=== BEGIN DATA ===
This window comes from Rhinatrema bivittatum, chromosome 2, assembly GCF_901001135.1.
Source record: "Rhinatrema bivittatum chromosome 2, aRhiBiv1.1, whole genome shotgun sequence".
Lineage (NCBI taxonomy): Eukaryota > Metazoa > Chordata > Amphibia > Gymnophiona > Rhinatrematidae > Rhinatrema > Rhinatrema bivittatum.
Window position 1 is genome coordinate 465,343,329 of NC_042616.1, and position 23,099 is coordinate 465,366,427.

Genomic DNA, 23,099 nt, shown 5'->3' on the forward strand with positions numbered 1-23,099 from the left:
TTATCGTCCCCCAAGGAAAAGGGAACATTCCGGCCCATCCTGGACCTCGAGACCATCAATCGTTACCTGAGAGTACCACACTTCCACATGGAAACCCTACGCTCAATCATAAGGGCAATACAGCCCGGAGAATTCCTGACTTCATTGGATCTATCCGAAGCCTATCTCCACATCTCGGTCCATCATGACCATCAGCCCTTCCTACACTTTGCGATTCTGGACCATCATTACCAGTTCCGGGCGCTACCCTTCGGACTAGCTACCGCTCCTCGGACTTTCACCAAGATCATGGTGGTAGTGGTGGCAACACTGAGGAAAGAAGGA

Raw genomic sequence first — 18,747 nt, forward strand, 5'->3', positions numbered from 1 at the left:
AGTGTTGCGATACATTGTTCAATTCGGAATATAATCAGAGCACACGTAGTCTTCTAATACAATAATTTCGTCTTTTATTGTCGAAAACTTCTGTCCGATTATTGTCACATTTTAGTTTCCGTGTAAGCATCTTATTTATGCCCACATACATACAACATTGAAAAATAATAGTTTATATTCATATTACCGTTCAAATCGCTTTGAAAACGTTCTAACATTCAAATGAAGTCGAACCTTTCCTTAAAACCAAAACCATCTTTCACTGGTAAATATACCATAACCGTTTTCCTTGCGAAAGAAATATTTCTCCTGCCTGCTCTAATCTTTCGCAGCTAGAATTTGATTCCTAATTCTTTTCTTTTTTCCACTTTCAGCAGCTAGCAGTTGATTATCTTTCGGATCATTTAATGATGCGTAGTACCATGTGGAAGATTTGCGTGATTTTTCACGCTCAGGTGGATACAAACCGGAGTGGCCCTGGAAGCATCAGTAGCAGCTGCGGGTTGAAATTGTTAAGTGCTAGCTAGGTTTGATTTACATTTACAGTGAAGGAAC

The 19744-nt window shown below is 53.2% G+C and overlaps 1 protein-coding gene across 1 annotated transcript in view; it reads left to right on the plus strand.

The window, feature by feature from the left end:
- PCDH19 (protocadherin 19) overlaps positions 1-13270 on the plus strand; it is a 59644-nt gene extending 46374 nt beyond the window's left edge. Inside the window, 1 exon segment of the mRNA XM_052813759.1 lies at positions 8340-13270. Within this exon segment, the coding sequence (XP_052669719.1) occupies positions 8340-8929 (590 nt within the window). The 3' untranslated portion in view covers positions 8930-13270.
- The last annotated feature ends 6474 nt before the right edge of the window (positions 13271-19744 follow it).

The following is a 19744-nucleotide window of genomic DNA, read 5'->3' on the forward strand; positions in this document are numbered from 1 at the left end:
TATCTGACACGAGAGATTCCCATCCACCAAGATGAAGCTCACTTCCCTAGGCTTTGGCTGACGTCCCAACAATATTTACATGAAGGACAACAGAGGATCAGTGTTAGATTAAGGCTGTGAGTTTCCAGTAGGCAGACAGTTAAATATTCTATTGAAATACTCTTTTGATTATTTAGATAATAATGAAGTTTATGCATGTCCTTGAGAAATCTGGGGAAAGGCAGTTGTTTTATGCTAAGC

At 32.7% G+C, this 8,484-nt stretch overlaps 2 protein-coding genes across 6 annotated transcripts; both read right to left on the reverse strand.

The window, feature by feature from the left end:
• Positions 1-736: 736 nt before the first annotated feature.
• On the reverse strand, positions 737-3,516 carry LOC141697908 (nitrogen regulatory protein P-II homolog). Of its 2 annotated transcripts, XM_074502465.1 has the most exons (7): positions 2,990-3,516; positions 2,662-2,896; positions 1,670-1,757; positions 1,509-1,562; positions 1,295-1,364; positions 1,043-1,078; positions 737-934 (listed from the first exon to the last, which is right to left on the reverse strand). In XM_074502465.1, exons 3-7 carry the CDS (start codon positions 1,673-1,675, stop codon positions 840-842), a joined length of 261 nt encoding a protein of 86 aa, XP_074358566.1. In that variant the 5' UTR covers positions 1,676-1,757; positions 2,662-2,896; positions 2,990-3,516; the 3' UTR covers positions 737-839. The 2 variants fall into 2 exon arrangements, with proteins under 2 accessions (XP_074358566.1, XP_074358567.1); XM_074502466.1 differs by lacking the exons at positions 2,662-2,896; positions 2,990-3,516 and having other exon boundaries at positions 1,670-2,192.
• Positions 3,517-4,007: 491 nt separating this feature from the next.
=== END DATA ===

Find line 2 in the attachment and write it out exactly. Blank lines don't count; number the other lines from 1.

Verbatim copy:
Source record: "Rhinatrema bivittatum chromosome 2, aRhiBiv1.1, whole genome shotgun sequence".